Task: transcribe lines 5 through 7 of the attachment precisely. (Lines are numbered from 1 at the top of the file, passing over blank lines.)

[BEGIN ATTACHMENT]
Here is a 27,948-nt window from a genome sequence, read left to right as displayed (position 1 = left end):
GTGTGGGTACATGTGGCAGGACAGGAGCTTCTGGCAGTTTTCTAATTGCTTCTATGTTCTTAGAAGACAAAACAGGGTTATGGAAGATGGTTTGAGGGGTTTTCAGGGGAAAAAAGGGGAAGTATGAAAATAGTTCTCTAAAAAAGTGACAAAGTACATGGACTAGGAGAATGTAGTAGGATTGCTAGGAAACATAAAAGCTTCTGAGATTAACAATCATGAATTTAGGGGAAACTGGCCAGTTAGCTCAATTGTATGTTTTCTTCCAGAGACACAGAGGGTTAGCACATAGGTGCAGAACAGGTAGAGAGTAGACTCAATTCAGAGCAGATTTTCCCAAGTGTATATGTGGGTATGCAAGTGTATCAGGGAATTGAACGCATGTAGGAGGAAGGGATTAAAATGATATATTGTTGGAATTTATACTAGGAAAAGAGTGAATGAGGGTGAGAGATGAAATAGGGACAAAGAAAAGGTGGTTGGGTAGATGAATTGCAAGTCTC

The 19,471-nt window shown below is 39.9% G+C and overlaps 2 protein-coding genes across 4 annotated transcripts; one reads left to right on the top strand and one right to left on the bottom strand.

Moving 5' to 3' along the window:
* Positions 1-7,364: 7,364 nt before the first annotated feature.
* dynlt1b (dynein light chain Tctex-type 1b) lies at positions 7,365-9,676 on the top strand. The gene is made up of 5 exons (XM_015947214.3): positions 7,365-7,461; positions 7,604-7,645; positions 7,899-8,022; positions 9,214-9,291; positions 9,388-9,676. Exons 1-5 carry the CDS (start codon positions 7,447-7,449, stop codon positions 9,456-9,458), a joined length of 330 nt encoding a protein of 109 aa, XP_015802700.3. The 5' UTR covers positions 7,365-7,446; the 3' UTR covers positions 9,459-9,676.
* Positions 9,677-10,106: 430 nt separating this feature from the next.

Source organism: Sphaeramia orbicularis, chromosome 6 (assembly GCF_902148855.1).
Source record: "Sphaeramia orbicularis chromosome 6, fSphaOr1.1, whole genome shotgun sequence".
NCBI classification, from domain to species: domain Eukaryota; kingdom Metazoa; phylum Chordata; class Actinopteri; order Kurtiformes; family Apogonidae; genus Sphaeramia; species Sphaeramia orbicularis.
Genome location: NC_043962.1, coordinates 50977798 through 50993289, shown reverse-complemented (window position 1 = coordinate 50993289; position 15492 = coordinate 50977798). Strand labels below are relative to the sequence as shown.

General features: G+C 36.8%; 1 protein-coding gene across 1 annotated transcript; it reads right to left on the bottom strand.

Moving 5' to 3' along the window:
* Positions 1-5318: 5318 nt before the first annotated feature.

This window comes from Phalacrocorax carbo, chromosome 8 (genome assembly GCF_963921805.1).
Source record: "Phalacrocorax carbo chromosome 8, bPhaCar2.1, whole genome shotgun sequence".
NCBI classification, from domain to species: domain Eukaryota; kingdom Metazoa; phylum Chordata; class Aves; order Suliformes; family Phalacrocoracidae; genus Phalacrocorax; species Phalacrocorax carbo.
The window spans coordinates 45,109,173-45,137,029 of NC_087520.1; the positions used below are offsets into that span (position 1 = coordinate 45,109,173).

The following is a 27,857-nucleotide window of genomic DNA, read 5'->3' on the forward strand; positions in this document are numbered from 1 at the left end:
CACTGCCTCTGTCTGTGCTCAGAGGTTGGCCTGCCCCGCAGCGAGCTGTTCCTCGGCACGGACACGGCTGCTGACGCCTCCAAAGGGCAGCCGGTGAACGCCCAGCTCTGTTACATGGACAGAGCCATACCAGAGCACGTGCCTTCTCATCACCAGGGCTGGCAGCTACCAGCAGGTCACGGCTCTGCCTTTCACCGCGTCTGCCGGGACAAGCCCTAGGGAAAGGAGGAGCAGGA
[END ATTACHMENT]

* Positions 1-7,364: 7,364 nt before the first annotated feature.
* dynlt1b (dynein light chain Tctex-type 1b) lies at positions 7,365-9,676 on the top strand. The gene is made up of 5 exons (XM_015947214.3): positions 7,365-7,461; positions 7,604-7,645; positions 7,899-8,022; positions 9,214-9,291; positions 9,388-9,676. Exons 1-5 carry the CDS (start codon positions 7,447-7,449, stop codon positions 9,456-9,458), a joined length of 330 nt encoding a protein of 109 aa, XP_015802700.3. The 5' UTR covers positions 7,365-7,446; the 3' UTR covers positions 9,459-9,676.
* Positions 9,677-10,106: 430 nt separating this feature from the next.